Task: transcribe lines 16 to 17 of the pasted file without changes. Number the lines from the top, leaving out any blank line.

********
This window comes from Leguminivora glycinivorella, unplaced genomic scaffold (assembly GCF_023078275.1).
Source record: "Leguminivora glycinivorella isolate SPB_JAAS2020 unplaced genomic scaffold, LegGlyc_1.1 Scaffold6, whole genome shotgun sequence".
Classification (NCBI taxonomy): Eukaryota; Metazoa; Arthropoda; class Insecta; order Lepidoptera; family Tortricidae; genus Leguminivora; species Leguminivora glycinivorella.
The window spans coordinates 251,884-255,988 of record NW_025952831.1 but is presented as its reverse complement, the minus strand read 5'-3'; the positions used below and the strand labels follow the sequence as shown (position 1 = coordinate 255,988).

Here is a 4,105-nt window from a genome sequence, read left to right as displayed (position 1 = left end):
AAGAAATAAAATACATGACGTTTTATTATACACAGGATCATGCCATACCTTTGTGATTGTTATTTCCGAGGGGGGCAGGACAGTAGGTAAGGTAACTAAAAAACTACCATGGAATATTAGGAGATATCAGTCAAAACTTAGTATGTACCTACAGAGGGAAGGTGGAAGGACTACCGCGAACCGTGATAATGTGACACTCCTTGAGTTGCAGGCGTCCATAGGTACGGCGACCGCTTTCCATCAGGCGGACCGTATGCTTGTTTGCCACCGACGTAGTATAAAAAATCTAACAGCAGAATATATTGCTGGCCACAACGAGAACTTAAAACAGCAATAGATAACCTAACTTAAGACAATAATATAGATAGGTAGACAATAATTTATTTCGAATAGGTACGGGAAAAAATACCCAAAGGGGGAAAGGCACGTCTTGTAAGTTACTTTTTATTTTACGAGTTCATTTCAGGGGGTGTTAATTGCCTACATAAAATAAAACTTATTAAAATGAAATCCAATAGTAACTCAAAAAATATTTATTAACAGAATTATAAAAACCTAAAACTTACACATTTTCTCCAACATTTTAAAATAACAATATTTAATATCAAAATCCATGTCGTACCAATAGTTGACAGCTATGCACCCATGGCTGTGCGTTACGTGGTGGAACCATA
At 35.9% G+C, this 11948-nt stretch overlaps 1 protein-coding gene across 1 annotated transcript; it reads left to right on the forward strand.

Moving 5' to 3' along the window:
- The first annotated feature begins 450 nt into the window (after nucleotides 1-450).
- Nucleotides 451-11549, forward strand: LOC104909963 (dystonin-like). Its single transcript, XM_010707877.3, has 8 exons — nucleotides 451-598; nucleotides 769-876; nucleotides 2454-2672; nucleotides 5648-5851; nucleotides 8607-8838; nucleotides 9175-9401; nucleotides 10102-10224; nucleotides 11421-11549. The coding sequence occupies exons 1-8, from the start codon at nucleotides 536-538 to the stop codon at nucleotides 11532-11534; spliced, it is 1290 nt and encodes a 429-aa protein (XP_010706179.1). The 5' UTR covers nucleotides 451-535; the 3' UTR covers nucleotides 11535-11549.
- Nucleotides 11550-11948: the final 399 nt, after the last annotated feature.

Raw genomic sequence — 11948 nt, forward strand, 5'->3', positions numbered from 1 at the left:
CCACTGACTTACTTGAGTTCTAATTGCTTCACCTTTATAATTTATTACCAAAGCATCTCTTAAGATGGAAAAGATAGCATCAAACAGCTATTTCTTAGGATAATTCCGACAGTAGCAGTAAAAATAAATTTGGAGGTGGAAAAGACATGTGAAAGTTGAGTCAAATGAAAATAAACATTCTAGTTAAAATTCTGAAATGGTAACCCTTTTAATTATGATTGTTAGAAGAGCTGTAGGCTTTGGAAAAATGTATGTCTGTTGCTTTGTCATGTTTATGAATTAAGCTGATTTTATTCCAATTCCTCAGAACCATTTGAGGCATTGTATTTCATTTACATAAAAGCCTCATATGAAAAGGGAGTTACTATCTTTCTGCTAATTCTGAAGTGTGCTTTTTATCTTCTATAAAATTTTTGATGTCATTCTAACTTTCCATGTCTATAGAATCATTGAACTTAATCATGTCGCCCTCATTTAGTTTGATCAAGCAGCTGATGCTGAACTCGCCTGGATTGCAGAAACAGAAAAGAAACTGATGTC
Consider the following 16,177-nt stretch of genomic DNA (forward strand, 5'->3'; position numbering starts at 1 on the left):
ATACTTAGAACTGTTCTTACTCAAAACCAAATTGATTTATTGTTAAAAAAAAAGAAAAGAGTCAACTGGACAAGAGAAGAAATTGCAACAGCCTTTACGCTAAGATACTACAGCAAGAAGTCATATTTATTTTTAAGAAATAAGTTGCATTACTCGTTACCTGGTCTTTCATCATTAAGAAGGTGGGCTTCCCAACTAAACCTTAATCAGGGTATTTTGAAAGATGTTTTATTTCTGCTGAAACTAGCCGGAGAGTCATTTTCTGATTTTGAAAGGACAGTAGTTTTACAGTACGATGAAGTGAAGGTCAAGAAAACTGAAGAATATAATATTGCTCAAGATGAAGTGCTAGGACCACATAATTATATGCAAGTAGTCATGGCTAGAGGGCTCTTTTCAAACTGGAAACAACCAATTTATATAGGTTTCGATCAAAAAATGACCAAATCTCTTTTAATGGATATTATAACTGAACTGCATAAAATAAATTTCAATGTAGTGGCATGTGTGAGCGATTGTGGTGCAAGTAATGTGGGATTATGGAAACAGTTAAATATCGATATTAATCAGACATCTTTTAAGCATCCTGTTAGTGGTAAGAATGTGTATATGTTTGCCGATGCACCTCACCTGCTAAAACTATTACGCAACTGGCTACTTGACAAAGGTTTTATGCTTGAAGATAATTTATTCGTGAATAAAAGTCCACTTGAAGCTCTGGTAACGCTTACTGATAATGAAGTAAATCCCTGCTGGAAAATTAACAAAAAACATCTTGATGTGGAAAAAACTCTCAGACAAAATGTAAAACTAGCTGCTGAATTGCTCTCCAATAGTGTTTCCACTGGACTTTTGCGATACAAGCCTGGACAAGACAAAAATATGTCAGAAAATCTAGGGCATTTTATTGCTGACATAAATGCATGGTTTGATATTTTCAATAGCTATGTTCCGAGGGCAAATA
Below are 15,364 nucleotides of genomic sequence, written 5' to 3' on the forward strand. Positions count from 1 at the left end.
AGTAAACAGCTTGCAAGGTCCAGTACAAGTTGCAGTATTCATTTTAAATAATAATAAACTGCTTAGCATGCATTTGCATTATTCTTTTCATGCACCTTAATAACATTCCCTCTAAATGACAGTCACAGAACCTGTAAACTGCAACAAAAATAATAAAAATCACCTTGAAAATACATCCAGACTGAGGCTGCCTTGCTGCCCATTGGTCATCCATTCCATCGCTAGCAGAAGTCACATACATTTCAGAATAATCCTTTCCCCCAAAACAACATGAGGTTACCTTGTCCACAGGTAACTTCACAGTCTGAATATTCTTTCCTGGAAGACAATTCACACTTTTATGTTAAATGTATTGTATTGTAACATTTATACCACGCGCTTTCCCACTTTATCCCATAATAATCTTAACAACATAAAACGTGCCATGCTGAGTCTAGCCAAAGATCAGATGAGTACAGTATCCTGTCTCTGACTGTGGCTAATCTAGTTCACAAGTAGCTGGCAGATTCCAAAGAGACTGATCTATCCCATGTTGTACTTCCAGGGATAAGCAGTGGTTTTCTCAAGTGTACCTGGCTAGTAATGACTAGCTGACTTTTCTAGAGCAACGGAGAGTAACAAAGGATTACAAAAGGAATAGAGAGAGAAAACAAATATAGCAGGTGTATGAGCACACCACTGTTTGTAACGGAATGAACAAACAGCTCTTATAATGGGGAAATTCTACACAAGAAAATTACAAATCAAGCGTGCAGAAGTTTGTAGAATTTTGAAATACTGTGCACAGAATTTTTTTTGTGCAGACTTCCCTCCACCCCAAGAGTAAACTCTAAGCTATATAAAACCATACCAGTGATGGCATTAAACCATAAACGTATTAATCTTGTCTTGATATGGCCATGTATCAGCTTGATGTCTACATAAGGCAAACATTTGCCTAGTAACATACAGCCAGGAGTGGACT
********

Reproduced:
Below are 15,364 nucleotides of genomic sequence, written 5' to 3' on the forward strand. Positions count from 1 at the left end.
AGTAAACAGCTTGCAAGGTCCAGTACAAGTTGCAGTATTCATTTTAAATAATAATAAACTGCTTAGCATGCATTTGCATTATTCTTTTCATGCACCTTAATAACATTCCCTCTAAATGACAGTCACAGAACCTGTAAACTGCAACAAAAATAATAAAAATCACCTTGAAAATACATCCAGACTGAGGCTGCCTTGCTGCCCATTGGTCATCCATTCCATCGCTAGCAGAAGTCACATACATTTCAGAATAATCCTTTCCCCCAAAACAACATGAGGTTACCTTGTCCACAGGTAACTTCACAGTCTGAATATTCTTTCCTGGAAGACAATTCACACTTTTATGTTAAATGTATTGTATTGTAACATTTATACCACGCGCTTTCCCACTTTATCCCATAATAATCTTAACAACATAAAACGTGCCATGCTGAGTCTAGCCAAAGATCAGATGAGTACAGTATCCTGTCTCTGACTGTGGCTAATCTAGTTCACAAGTAGCTGGCAGATTCCAAAGAGACTGATCTATCCCATGTTGTACTTCCAGGGATAAGCAGTGGTTTTCTCAAGTGTACCTGGCTAGTAATGACTAGCTGACTTTTCTAGAGCAACGGAGAGTAACAAAGGATTACAAAAGGAATAGAGAGAGAAAACAAATATAGCAGGTGTATGAGCACACCACTGTTTGTAACGGAATGAACAAACAGCTCTTATAATGGGGAAATTCTACACAAGAAAATTACAAATCAAGCGTGCAGAAGTTTGTAGAATTTTGAAATACTGTGCACAGAATTTTTTTTGTGCAGACTTCCCTCCACCCCAAGAGTAAACTCTAAGCTATATAAAACCATACCAGTGATGGCATTAAACCATAAACGTATTAATCTTGTCTTGATATGGCCATGTATCAGCTTGATGTCTACATAAGGCAAACATTTGCCTAGTAACATACAGCCAGGAGTGGACT